wire bed with soft hair mattress, upon which there are two folds of
blanket, combines the two great qualities of a sick bed, smoothness and
elasticity. A rubber cloth should be placed under the sheet. An
intelligent nurse should be in charge; when this is impossible, the
attending physician should write out special instructions, regarding diet,
treatment of the discharges and of the bed linen.

Much of the above on typhoid is from the world-wide authority, Dr. Osler,
and should be-followed in all cases if possible.

Diet and Nursing in Typhoid Fever. Milk is the most suitable food. Three
pints every twenty-four hours may be given when used alone, diluted with
water or lime-water.

The stools will show if the milk is digested. Peptonized milk, if not
distasteful, may be used. Curds are seen in the stools if too much milk is
given and is undigested. Mutton or chicken broth or beef juice can be
used; fresh vegetable juices can be added to these, instead of milk. The
animal broths are not so good when diarrhea is present. Some patients will
take whey, buttermilk, kumiss, when ordinary milk is distasteful. Thin
barley gruel well strained is an excellent food for this disease. Eggs may
be given, either beaten up in milk or better still, in the form of albumin
water, This is prepared by straining the whites of eggs through a cloth
and mixing them with an equal quantity of water, which may be flavored
with lemon. Water can be given freely; iced tea, barley water, or lemonade
may be used, and there is no objection to weak coffee or cocoa in moderate
quantities. Feed the patient at stated intervals. In mild cases it is well
not to arouse the patient at night. When there is stupor, the patient
should be aroused for food at the regular intervals night and day. Do not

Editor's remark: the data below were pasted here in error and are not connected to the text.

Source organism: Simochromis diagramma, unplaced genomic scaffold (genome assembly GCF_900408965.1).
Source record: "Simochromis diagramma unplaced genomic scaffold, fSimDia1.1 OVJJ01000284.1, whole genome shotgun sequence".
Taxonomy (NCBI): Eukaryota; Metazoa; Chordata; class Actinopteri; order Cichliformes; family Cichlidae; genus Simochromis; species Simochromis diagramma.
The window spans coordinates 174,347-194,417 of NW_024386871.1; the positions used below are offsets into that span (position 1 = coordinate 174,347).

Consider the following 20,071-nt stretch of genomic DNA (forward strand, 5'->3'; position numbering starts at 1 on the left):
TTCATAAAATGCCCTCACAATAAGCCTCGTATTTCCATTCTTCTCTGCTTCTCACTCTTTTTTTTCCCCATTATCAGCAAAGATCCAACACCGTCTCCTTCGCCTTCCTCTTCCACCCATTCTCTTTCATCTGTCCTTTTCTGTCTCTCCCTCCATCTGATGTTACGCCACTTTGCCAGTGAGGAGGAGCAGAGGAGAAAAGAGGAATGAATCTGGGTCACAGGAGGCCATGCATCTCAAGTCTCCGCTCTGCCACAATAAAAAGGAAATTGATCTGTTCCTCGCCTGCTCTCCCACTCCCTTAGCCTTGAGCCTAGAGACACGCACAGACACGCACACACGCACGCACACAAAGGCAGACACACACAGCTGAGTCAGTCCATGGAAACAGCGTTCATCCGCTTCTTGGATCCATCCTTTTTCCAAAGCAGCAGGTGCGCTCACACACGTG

give too much food. I once had a case in which I did not give more than
one quart of liquid food in four weeks, as it distressed her. She made a
good recovery on plenty of water.



Cold Sponging. The water may be warm, cool, or ice cold, according to the
height of the fever. A thorough sponge bath should take from fifteen to
twenty minutes. The ice cold sponging is quite as formidable as the full
cold bath, for which there is an unsuperable objection in private
practice.

The Bath. This should be given under the doctor's directions, and I will
not describe it.

Medical Treatment. Little medicine is used in hospital practice. Nursing
is the important essential in typhoid fever.

Management of the Convalescent. An authority writes, My custom has been
not to allow solid food until the temperature has been normal for ten
days. This is, I think, a safe rule, leaning perhaps to the side of
extreme caution; but after all with eggs, milk toast, milk puddings, and
jellies, the patient can take a fairly varied diet. You cannot wait too
long before you give solid foods, particularly meats, They are especially
dangerous. The patient may be allowed to sit up for a short time about the
end of the first week of convalescence, and the period may be prolonged